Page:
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Social media, persuasive technology and the attention economy: an urgent public health problem

Richard Armitage is a GP and Public Health Specialty Registrar affiliated with the Division of Epidemiology & Public Health at the University of Nottingham. He is on Twitter: @drricharmitage

The staggering evolution of the globally shared information environment, driven by the democratisation of high-speed internet and the near-ubiquitous uptake of mobile smart phones, has generated over four billion currently active users of digital social media and video sharing platforms.

Worldwide, some 490 million additional users adopted social media between January 2020 and January 2021, and now engage on these platforms for an average of 2 hours 25 minutes each day.1 However, while the the stated objective of their founding entrepreneurs may be the promotion of connectivity and community participation, the mutation of these platforms, and the severity and range of their resulting health consequences, deviates their progress dramatically off course.

Social media platform founders are under immense pressure from their financial backers to deliver colossal returns through relentless company growth. The business model used to drive this expansion – namely the provision of digital services that are free of charge to the user but incorporate targeted ads and the mass harvesting of data – necessitates maximal user engagement and time spent on site, a strategy to secure profitable market share in the new ‘attention economy’.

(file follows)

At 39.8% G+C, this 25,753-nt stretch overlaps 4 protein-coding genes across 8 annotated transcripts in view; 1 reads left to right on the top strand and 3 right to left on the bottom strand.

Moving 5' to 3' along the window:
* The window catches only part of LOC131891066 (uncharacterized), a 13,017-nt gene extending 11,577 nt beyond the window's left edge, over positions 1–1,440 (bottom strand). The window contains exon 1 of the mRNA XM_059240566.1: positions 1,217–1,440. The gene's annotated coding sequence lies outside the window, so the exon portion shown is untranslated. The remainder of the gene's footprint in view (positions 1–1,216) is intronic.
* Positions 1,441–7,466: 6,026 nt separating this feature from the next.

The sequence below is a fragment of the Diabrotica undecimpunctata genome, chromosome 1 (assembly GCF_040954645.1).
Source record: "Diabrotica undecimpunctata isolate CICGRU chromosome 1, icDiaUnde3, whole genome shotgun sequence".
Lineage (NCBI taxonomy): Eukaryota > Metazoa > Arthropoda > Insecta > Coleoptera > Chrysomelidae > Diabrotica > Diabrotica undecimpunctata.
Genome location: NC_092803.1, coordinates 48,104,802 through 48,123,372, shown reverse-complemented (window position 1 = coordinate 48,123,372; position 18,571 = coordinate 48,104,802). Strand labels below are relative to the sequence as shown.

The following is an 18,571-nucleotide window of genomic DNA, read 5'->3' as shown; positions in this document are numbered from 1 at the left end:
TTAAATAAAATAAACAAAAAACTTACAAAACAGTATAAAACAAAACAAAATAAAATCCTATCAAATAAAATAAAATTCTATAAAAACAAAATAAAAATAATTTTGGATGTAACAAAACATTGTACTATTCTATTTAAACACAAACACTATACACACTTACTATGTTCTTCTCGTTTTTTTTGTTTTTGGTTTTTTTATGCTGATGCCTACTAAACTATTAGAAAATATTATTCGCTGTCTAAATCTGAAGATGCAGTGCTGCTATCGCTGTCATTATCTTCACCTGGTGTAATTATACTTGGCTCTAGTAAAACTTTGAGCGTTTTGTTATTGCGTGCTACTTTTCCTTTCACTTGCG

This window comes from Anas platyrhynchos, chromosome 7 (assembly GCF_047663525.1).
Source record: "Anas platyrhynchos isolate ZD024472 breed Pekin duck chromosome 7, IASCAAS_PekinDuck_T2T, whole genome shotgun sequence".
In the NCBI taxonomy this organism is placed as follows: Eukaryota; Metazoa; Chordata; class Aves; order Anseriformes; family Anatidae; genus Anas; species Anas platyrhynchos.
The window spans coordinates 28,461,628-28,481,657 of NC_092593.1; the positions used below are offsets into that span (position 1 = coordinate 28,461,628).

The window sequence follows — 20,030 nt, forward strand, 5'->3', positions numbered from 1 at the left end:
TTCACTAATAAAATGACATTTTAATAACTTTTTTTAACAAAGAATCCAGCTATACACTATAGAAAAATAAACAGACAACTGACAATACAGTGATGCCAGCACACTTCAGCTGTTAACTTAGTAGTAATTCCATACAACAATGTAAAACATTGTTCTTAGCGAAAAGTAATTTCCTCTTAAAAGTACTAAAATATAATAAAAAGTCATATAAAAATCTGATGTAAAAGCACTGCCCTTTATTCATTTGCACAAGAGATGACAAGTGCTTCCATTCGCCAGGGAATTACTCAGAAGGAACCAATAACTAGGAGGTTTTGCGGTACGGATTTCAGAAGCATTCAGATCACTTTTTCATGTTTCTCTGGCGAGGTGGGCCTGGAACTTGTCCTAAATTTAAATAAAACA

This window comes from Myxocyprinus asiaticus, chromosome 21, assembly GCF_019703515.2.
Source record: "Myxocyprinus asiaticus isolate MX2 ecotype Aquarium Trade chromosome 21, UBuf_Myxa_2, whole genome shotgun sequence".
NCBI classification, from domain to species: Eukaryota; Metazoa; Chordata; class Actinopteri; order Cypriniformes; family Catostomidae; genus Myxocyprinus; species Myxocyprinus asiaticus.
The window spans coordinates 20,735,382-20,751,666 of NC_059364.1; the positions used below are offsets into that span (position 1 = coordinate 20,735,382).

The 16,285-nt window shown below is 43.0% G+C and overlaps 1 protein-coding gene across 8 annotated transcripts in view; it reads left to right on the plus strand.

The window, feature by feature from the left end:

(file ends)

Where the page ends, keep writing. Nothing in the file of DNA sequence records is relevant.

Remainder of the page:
The harms to human health, cognition and social relationships are becoming increasingly apparent.

In such an environment, and with billions of dollars available for frontier research and development, these tech giants have created, optimised and deployed an elaborative suite of staggeringly powerful digital tools collectively referred to as ‘persuasive technology.’ When unleashed on social media users, these mechanisms are intentionally designed to manipulate attitudes, amplify distraction, and promote user behaviours that are habitual, predictable, and helplessly compulsive, to maximise engagement and time spent on site.2

The resulting behemoth is accurately described as “a supercomputer pointing at your brain,”3 a god-like technology exquisitely adapted to maximally exploit palaeolithic human emotions4 through the subliminal hijacking of the user’s attention, the exploitation of their instincts, and the theft of their autonomy.

With over half of humanity now engaged on these platforms, the harms to human health, cognition and social relationships are becoming increasingly apparent, alarming, and in urgent need of response.

For example, the incorporation of these platforms into modern life brings a significant cost to finite human cognitive resources. The level of social media use on a given day is associated with an increase in memory failure the following day. Three months after initial adoption, heavy use of smartphones is associated with reduced numerical processing capacity, impaired deliberate attention, and changes in cognition within the social domain. And the mere presence of these devices in close proximity to the user significantly reduces their cognitive abilities.